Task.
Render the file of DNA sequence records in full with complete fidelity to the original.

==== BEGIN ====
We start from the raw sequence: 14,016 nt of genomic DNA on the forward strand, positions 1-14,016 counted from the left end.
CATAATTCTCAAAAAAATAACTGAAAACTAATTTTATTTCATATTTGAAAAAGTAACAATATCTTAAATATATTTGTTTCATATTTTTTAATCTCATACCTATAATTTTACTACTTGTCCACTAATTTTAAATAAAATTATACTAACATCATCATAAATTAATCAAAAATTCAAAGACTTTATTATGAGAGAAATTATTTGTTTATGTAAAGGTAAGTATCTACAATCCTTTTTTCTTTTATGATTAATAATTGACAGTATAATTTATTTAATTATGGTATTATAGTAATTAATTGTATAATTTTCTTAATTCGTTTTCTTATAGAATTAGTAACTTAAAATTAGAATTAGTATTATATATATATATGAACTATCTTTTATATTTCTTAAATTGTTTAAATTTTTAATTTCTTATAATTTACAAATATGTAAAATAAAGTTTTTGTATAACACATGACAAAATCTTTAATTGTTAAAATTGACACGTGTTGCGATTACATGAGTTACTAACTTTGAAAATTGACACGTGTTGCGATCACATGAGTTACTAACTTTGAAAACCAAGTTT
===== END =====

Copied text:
We start from the raw sequence: 14,016 nt of genomic DNA on the forward strand, positions 1-14,016 counted from the left end.
CATAATTCTCAAAAAAATAACTGAAAACTAATTTTATTTCATATTTGAAAAAGTAACAATATCTTAAATATATTTGTTTCATATTTTTTAATCTCATACCTATAATTTTACTACTTGTCCACTAATTTTAAATAAAATTATACTAACATCATCATAAATTAATCAAAAATTCAAAGACTTTATTATGAGAGAAATTATTTGTTTATGTAAAGGTAAGTATCTACAATCCTTTTTTCTTTTATGATTAATAATTGACAGTATAATTTATTTAATTATGGTATTATAGTAATTAATTGTATAATTTTCTTAATTCGTTTTCTTATAGAATTAGTAACTTAAAATTAGAATTAGTATTATATATATATATGAACTATCTTTTATATTTCTTAAATTGTTTAAATTTTTAATTTCTTATAATTTACAAATATGTAAAATAAAGTTTTTGTATAACACATGACAAAATCTTTAATTGTTAAAATTGACACGTGTTGCGATTACATGAGTTACTAACTTTGAAAATTGACACGTGTTGCGATCACATGAGTTACTAACTTTGAAAACCAAGTTT